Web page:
Welcome to the Down to Earth Stroud newsletter for 2016. We had another very busy year with the launch of two fantastic new projects plus the growth and development of several others. Here’s a brief summary of some of our key moments and achievements from 2016. Please see our website for more details and photos and keep in contact on social media to hear our latest news!

Seed Saving in Stroud

Selling seed at Stroud Farmers’ Market

Stroud Community Seed Bank
We started the seed bank in January 2016 with the grand aim of making Stroud self sufficient in seeds – and it seems to be working! In our first experimental year we recruited and trained 15 volunteer seed guardians who went on to grow over 50 different varieties of vegetable, herb and flower seeds in back gardens and allotments around Stroud.

In January 2017 we filled over 200 seed packets with our homegrown seed, and distributed over 100 of these through our market stall. Along the way we have made new friends, shared ideas and information, visited the national Heritage Seed Library near Coventry and learned a great deal on many levels. We start the new growing season collaborating with Transition Stroud to put on a film screening and seed saving workshop to raise awareness of the seed bank. We hope to double the number of seed guardians in 2017 and build on our newly acquired skills and knowledge to produce more and better seed in the year ahead.

Vale Community Hospital Allotment Scheme
We launched this groundbreaking project in April 2016 with the pilot stage

The raised bed allotments in front of the hospital

of the development included the planting of fruit trees and the development of raised bed allotments on waste ground in front of the hospital. Individuals can be sent to us through social prescribing or from the local community.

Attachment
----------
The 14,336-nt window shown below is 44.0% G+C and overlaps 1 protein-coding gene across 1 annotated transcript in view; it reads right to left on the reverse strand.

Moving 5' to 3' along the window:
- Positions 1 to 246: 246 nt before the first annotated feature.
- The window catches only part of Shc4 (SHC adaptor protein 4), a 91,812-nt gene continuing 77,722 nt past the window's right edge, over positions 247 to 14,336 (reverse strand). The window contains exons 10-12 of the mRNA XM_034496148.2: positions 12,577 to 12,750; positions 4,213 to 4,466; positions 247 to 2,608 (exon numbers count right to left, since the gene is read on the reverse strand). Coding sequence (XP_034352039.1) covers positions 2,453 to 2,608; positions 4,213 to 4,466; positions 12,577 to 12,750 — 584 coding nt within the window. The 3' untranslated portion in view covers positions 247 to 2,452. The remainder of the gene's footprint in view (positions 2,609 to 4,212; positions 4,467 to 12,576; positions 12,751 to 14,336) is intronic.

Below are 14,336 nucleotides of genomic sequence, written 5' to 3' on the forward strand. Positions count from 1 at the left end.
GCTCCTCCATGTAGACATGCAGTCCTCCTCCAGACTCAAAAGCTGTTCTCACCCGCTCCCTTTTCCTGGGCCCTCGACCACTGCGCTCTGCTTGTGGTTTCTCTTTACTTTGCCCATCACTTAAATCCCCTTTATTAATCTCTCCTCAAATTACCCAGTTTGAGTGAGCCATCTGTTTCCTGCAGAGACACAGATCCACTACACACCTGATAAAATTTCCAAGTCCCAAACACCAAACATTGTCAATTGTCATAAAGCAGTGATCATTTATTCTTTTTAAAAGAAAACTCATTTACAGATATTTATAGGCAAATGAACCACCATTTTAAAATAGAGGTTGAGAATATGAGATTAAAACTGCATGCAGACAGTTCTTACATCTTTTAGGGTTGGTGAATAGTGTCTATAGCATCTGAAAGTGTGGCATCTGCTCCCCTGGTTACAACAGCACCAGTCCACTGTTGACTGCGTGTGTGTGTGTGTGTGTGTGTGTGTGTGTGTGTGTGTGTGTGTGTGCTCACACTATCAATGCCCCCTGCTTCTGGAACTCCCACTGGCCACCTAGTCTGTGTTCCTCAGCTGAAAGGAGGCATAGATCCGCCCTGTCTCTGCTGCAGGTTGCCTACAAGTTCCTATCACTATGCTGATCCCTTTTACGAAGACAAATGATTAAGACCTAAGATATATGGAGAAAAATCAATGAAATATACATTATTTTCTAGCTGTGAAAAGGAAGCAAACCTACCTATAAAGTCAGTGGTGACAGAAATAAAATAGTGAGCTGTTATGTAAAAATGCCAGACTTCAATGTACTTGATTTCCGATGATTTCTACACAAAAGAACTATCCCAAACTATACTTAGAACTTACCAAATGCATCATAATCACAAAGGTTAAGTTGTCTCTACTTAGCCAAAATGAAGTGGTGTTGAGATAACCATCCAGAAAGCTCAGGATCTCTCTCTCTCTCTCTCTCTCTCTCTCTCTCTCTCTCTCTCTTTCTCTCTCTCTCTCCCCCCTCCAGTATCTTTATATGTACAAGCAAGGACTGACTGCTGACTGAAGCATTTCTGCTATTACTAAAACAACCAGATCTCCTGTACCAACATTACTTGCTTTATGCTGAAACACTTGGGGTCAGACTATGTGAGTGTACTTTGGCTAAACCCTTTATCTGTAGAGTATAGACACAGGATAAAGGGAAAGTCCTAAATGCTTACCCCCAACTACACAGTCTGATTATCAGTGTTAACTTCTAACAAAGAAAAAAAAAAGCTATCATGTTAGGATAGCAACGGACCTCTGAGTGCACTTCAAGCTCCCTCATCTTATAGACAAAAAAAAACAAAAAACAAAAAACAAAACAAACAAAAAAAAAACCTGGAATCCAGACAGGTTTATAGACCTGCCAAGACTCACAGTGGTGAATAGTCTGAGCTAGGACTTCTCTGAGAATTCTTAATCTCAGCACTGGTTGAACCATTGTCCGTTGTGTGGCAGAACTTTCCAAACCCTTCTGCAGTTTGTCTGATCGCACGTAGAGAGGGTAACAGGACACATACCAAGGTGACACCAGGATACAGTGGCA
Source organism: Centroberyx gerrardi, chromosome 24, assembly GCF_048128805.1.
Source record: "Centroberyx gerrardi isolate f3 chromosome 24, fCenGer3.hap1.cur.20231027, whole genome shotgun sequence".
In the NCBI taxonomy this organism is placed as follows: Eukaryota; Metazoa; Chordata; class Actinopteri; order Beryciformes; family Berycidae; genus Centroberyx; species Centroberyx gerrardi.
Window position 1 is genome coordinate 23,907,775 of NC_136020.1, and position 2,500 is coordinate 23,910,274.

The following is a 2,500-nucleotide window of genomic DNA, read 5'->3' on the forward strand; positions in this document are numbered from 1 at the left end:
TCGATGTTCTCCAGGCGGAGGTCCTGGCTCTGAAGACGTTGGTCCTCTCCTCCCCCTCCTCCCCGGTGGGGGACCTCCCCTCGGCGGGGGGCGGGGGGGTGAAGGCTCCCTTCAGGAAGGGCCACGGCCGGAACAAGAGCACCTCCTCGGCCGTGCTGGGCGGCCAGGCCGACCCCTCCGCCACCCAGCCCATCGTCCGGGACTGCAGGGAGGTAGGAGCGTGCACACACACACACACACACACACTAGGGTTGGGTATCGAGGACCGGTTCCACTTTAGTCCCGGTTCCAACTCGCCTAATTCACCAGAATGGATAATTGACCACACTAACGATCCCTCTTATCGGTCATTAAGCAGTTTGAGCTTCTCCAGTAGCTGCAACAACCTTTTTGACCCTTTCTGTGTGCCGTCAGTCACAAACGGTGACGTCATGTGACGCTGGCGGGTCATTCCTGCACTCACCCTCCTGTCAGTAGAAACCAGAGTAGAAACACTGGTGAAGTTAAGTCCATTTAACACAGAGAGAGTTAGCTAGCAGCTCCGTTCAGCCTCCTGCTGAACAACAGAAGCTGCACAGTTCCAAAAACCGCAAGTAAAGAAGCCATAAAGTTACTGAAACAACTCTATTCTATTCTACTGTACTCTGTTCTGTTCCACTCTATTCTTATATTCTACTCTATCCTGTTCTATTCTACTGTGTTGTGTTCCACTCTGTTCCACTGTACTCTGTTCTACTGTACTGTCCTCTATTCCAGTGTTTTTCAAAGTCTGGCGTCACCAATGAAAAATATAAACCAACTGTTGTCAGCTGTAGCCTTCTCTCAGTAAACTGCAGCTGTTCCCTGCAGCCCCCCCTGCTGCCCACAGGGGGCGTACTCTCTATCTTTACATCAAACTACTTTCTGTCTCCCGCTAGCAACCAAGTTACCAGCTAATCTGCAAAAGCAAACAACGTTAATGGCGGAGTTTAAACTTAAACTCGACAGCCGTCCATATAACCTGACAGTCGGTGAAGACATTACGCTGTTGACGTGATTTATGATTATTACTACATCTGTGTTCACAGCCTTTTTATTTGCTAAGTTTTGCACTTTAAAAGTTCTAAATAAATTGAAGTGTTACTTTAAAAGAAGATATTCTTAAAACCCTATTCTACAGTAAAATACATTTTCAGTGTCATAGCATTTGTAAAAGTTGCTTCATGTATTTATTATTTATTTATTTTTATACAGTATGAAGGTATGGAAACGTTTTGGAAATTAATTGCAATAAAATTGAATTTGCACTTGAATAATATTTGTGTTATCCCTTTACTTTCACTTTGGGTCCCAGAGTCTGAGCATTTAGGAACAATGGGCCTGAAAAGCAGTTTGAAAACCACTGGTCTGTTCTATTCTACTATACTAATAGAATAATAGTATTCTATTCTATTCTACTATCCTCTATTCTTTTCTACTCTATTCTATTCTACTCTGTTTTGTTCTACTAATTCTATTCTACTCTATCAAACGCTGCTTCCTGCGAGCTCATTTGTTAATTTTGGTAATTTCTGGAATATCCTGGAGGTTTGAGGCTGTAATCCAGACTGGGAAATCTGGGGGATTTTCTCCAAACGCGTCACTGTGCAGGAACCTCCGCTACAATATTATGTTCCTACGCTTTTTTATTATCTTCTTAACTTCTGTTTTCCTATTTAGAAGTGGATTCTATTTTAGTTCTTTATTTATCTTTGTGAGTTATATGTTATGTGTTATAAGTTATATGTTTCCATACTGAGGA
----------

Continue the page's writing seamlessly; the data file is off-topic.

Over the rest of the year, the raised beds went in, most of which are now allocated to tenants and we are awaiting confirmation that we can install further raised beds in spring 2017. We launched a gardening club for our volunteers and allotmenteers, improved many of the flower borders and installed a well stocked shed. We are still in need of more volunteers for the gardening and any donations of plants or tools.

We held our first wassail here on 19th February 2017. We had a great turn out, and our wassail master Steve Rowley did a fantastic job in leading us. We sang traditional wassail songs, hung toast in the tree, drank cider and celebrated the project’s success. We look forward to making this an annual event.

The Fruit Exchange

An abundance of apples

After a hugely successful first year in 2015 the Fruit Exchange continued to make progress in 2016. A list of participating businesses was added to our website (plus a map) so that anyone with surplus could see where to take their fruit, veg and/or nuts. Exchanges took place across the Stroud District and huge amounts of fruit were made use of again. We also promoted the many apple days across the region for people to take their fruit to. In 2017 we are looking at recruiting ‘fruit wardens’ to help support the project in their local area, and also hope to spread the Fruit Exchange outside of the Stroud District.

A new area that we’ve just cleared and are putting in new beds for brassicas and roots

Selsley Community Growing Scheme
Every year this goes from strength to strength and 2016 saw some of the biggest changes. Over the years we have developed the land from what was once waste land covered in brambles into a flourishing and abundant vegetable garden, reliant on a core group of volunteers who toil away every week. This year especially we have had a bumper crop and we are very proud of the steps we have taken.